Looking for a bitcoin purchase guide? Want to know where to start? There are many misconceptions about Bitcoin, the world's first widely accepted and accepted cryptocurrency.
For example, many people think that only hackers and dark people can use it. But, in fact, from TigerDirect to Expedia.com to Dell, and even to Subway, Bitcoin is now becoming mainstream, and now people are accepting bitcoin payments.
Why is it so popular?
Well, Bitcoin has many advantages over other currencies. For example, you can send Bitcoin to someone as a payment without going through a bank broker [and being hit by an extra fee]. This is also much faster than sending money by bank wire transfer or transfer. You can send Bitcoin to someone and have them receive the coin in seconds.
With that, it's no surprise that many people are now trying to buy bitcoin for the first time. However, this is not as easy as going to the bank to withdraw bitcoin or go to the store and then spend some hard-earned cash to buy bitcoin.
The system works differently than this. This Bitcoin Buying Guide will introduce you to some things you need to know before you buy – so you can buy them safely.
First, although the price of each coin may exceed $2,000, you don't have to buy the entire bitcoin. Most places will allow you to purchase some bitcoin for as little as $20. So you can start small and start from there to be more satisfied with how things work.
Second, this article is for general purposes only and should not be considered financial advice. Bitcoin may be risky and you should consult with a financial advisor before making any purchases to see if it is right for you.
So here are 3 easy steps to buy Bitcoin:
#1Get Bitcoin Wallet
The first thing to do before buying a coin is to get a virtual wallet to store coins. This wallet is a string of text that people can use to send you bitcoin.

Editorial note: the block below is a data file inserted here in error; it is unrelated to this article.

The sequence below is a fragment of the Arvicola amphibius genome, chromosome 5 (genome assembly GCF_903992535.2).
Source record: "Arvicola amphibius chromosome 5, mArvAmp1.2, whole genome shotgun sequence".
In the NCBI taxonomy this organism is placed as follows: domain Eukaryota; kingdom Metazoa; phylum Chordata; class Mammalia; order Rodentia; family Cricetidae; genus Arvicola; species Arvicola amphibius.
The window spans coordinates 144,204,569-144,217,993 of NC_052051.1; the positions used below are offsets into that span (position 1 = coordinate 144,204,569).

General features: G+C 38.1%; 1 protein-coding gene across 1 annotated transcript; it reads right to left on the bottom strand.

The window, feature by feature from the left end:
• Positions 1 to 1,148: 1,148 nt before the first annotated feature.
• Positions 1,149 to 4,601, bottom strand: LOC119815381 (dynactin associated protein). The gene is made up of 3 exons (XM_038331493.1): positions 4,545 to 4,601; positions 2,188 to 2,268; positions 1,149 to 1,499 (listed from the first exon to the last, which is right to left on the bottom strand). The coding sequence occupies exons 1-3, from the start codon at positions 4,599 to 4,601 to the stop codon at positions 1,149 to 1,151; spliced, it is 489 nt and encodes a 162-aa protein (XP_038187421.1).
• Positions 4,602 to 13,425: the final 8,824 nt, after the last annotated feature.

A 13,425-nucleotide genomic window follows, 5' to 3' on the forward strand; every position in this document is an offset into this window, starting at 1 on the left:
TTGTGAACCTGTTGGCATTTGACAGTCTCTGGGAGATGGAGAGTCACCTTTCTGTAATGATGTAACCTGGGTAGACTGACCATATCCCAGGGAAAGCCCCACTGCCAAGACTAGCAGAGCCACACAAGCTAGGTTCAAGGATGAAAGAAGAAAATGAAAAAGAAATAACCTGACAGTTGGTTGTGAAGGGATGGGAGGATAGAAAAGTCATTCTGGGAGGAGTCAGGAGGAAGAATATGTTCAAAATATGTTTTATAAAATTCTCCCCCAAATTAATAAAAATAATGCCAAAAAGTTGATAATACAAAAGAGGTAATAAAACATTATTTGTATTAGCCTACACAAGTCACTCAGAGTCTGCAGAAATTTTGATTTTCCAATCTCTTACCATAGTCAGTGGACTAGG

There are many different types of wallets, including wallets that you download to your phone or computer, online wallets, and even offline cold wallets.
Most people like to put a wallet on their mobile phone or computer. Popular wallets include Blockchain, Armory, Bitgo MyCelium and Xapo.
Often, this is as simple as downloading a wallet as an app to a mobile phone or downloading software from a wallet's main website to a computer.
#2 Decide where to buy
There are several types of places to buy, and each place is a little different. Online sellers will sell Bitcoin directly to you for cash [or bank wire or credit card].
On the exchange, you can buy and sell bitcoin from other people – similar to the stock market. There are also local exchanges that connect you to sellers in your area.
You can also use the ATM to buy cash and ship coins to your wallet in a matter of minutes.
Every Bitcoin seller has its advantages and disadvantages. For example, ATM machines are great for privacy, but it's ridiculous to charge you up to 20% of the current price. [At the $2,000 bitcoin price, that's $400! So you have to pay $2,400 instead of $2,000].
Regardless of where you decide to buy, be sure to research and stay with trusted sellers with good reputation and customer service capabilities. Buyers who purchase for the first time are especially in doubt and may need additional support to help them make their first transaction.
Before deciding, please take a moment to study the different places of purchase. Factors to consider include coin prices, additional fees, payment methods and customer service.
#3Buy Bitcoin and move it to the wallet
Once you have found the place to buy, please have your funds ready [ie you can send a wire transfer or use Visa to fund your account]. Then wait for a good price. [The price of Bitcoin is always 7 days a week, 24 hours a day]. Then place the order when you are ready.
Once your order is executed and you have coins, you will want to send them to your wallet. Just enter your Bitcoin address and have the seller send you your bitcoin. You should see them appear in your wallet within a few minutes to an hour [depending on how quickly the seller issues them].
Hey, you are now the owner of Bitcoin. You can now send coins to pay for other goods and services, or hang on them for future use.
One last thing to remember: Bitcoin is still in its infancy. Prices fluctuate widely and currencies can be risky. Never buy more Bitcoin than you can afford.